Science fiction and fantasy often feature characters who seek absolute control (over a kingdom, country, world, galaxy or universe), but few break down the secret to power as elegantly as Seanan McGuire in Middlegame (Tor.com, 2019), where her sibling protagonists subdue the forces of nature through the union of two fundamental arts: language and mathematics.
McGuire sees elements of a “modern Frankenstein” in her novel about a brother and sister created by a ruthless alchemist. Instead of a hideous monster, her alchemist produces two brilliant siblings, whose rhyming names (Roger, a genius at languages, and Dodger, a math prodigy) belie their potential to control time and space.
Life is easier for Roger, whose facility with words opens doors. Dodger, on the other hand, has had a harder time socializing; as a result, she is less trusting and keeps to herself. “Dodger is a math prodigy and a smart girl. And those are two things that tend to get you kicked in the teeth by the world over and over again,” McGuire says.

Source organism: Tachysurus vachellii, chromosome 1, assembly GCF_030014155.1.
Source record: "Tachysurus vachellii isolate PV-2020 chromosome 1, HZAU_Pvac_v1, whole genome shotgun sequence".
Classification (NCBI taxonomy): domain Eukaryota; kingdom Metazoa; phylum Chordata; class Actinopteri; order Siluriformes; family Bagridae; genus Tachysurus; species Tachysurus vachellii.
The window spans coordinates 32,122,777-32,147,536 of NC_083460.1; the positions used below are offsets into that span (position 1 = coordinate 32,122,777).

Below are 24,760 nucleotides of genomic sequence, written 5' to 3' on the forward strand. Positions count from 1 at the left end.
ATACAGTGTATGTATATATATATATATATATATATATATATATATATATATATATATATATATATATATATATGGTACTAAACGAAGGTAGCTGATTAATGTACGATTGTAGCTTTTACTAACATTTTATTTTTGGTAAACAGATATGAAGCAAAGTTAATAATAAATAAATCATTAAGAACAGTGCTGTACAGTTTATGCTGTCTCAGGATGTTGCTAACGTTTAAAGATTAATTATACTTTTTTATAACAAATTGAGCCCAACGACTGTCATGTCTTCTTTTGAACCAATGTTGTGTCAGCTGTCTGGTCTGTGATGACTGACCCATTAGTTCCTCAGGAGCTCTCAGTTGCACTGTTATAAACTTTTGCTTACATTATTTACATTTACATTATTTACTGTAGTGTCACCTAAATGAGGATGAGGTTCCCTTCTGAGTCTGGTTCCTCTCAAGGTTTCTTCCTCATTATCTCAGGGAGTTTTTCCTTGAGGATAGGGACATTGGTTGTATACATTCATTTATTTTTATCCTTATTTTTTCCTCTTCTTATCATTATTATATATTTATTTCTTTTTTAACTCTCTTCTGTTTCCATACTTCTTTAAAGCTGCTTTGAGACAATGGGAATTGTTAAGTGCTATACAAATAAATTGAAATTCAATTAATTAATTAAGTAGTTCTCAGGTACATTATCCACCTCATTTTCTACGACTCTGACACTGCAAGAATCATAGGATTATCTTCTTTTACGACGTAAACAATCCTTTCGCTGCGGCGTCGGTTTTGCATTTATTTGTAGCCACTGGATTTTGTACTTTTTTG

Raised in separate homes, the siblings are at first unaware of each other. Middlegame is as much a story about their on-again off-again relationship as it is about the discovery of their power to manipulate time and their own alchemical origins.
“It took me 10 years to write because I had to get good enough to write it first. The flow charts for Middlegame were kind of a nightmare in and of themselves,” McGuire says.
Like Roger, McGuire (who also writes under the name Mira Grant) was a prodigy in English. She is also an all star among writers. The author of 36 books, she’s received numerous awards, including the John W. Campbell Award for Best New Writer in 2010 and Nebula and Hugo awards in 2016 for best novella. She’s twice won Hugo’s for best fancast and in 2013 received a record five Hugo nominations.
She says her prolific output is partly a result of a conscious choice. “If you’re somebody that wants to have more of a social life than I do or wants to have more of a family life than I do, you need to make different choices,” she says. “At this point I am functionally … an Olympic athlete. It’s just that my sport is novel writing, so I’m in training every single day to be able to start and finish the next book in a timely fashion.”
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